Salaam aleikum. Well, well, well: I see you have at last decided to emerge from the ball-tampering closet, albeit only toe first. This is indeed a brave thing for a man in your position to do. By admitting to this, your image as the noble Pathan may be irretrievably damaged (certainly in the eyes of some of the more hysterical English media) and some people will brand you as possessing all the skulduggery of a Karachi Mohajir.

Don't listen to them. But are you sure you aren't just teasing us when you tell us you only tried it once - when you used a bottle-top to achieve reverse swing in a county game way back in 1981? We all know that everything comes in cans now, so why in the face of recent claims by your one-time team-mate Younis Ahmed need you feel so coy about carrying one?

As an admirer of your bowling - in particular that splendid Nureyev-like leap just prior to delivery - I have never regarded ball tampering as a heinous crime. I was one of the brethren, after all (a bowler who has tampered and admitted it). In fact I regard ball tampering as nothing more serious than a batsman who edges the ball to the wicketkeeper and stands his ground - something nearly everyone tries on these days. After all, umpires are there to make decisions, so why can't they decide if someone has been fiddling with the ball as well? Naturally I can understand anyone having reservations towards admitting occasions of ball tampering - if indeed they did occur - when playing for his country. Pakistan means 'land of the pure', and any action less clean than the driven snows of the Karakoram Pass can often be met with great disappointment.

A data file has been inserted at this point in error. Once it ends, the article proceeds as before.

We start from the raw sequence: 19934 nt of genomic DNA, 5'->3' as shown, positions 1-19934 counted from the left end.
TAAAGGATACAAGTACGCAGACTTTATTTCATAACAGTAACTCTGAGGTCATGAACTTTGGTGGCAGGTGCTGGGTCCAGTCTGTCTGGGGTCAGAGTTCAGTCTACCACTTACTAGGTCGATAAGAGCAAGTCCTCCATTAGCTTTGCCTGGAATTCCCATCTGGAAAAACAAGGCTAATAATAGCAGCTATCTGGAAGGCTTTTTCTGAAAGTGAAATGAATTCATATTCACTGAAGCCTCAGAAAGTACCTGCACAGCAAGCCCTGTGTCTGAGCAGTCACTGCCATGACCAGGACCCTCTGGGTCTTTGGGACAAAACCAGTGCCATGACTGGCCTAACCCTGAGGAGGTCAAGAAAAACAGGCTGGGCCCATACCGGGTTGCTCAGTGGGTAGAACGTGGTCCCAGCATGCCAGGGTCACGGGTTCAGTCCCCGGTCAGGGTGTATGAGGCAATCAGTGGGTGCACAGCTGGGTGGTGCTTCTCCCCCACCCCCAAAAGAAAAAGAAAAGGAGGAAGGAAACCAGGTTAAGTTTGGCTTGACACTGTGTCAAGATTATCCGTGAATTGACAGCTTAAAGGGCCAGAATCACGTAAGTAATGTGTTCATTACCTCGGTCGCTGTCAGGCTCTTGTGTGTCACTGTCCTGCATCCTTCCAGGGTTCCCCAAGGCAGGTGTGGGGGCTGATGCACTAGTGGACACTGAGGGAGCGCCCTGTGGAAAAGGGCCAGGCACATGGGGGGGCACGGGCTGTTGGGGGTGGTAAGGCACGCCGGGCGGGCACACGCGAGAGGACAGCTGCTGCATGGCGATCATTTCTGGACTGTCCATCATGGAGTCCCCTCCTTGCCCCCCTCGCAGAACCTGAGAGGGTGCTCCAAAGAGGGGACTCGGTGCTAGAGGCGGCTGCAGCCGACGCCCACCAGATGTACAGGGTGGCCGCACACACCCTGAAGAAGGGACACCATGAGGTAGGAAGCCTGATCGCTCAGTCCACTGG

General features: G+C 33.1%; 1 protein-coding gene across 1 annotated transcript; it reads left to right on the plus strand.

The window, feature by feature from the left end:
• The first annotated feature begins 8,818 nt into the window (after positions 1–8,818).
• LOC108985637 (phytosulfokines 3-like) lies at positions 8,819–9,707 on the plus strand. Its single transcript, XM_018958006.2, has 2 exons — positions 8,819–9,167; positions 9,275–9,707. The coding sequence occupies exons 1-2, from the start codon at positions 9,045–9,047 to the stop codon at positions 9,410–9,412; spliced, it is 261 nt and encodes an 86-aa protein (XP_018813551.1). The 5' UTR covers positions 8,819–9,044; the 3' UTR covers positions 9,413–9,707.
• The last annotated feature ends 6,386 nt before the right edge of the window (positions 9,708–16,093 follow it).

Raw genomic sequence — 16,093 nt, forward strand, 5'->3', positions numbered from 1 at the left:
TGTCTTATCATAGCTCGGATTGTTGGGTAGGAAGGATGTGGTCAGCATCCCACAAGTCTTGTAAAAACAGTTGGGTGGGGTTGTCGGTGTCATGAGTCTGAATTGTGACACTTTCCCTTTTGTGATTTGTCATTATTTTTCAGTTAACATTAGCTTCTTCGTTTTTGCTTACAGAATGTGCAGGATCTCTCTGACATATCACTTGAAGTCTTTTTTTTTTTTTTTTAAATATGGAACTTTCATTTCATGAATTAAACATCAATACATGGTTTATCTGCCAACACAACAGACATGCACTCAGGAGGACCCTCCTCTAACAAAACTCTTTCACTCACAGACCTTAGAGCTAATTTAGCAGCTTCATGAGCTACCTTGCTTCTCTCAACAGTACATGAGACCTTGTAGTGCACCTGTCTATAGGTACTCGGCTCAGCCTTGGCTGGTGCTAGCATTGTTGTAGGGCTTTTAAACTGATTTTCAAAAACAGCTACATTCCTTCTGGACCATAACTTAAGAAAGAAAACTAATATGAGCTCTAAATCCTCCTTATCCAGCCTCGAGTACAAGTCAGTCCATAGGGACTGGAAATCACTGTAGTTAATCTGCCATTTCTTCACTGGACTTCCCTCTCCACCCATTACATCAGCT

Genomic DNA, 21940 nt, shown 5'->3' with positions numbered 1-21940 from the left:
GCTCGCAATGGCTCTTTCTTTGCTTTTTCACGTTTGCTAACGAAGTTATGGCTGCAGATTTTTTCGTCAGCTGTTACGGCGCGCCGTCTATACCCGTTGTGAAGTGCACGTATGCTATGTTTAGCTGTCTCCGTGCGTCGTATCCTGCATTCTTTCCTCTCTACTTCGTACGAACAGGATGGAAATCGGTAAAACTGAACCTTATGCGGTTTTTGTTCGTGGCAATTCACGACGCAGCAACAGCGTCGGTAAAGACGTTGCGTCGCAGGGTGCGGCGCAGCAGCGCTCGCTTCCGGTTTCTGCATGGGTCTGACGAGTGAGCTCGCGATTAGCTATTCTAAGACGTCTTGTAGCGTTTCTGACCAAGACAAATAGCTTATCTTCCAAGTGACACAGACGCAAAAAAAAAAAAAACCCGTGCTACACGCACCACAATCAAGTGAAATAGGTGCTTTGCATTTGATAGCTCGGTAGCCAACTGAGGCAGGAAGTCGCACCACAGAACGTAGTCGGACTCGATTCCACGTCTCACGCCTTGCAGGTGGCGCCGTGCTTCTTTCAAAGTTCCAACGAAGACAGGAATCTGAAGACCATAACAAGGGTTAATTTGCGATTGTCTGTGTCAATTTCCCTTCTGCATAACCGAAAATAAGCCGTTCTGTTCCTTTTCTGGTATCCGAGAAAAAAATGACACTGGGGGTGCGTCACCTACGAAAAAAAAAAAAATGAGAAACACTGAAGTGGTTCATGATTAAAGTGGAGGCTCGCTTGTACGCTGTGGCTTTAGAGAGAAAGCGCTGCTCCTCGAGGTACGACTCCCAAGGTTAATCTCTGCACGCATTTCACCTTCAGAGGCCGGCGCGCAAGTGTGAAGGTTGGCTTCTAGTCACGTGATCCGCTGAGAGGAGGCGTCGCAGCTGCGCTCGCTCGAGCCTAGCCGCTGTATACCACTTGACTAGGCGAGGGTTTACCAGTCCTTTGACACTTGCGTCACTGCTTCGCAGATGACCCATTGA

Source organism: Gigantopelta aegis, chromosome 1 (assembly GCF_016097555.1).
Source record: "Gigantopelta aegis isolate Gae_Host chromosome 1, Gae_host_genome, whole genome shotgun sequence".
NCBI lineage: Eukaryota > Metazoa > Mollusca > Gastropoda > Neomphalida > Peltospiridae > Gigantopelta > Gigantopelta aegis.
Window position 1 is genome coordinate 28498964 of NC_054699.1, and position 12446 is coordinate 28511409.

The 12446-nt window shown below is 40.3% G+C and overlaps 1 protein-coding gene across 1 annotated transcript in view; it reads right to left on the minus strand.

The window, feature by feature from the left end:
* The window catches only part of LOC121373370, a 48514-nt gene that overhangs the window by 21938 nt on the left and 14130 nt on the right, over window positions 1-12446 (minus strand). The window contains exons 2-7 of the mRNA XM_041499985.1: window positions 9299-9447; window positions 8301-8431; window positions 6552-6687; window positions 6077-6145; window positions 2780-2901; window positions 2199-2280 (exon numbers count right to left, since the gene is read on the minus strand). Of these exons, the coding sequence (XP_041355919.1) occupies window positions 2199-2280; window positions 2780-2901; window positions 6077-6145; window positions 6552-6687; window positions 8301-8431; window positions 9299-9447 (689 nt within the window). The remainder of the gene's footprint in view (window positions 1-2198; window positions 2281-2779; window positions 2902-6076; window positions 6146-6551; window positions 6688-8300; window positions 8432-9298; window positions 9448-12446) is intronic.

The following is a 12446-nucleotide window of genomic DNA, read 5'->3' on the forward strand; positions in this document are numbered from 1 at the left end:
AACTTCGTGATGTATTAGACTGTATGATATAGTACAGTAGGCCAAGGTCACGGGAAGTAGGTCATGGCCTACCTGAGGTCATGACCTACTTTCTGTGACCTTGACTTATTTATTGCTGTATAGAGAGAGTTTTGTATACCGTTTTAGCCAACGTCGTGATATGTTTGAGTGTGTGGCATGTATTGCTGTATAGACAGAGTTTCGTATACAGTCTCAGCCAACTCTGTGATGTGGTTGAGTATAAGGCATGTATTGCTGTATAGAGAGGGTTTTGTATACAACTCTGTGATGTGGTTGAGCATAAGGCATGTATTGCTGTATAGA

Should it turn out that these other claims do have some substance to them, I'm sure there won't be a fatwa if further revelations about ball tampering were to come to light. A dog fight with Younis Ahmed in the courts is the last thing any of us would want. After all, cricket is only a game and a few indiscretions - should they exist - will not mar the great good you are doing by raising funds for Pakistan's first cancer hospital.

With your ability to flit effortlessly between East and West - equally at home with Nusrat Fateh Ali Khan, the great qawwali singer, and the Rolling Stones - you are ideally placed to be able to bring Pakistan and England closer together. By admitting to a solitary incident of ball tampering, you have at least confronted those who are always ready to blame Pakistanis for many of cricket's problems. Should there be any more skeletons lurking in the closet - and only you can tell us - I urge you to cast them out as quickly as possible, for unsubstantiated rumour and suspicion do little but perpetuate the already well entrenched cultural divisions between our two countries. And that is something only the BNP would have a vested interest in.

Yours in admiration,

Derek Pringle

(Photograph omitted)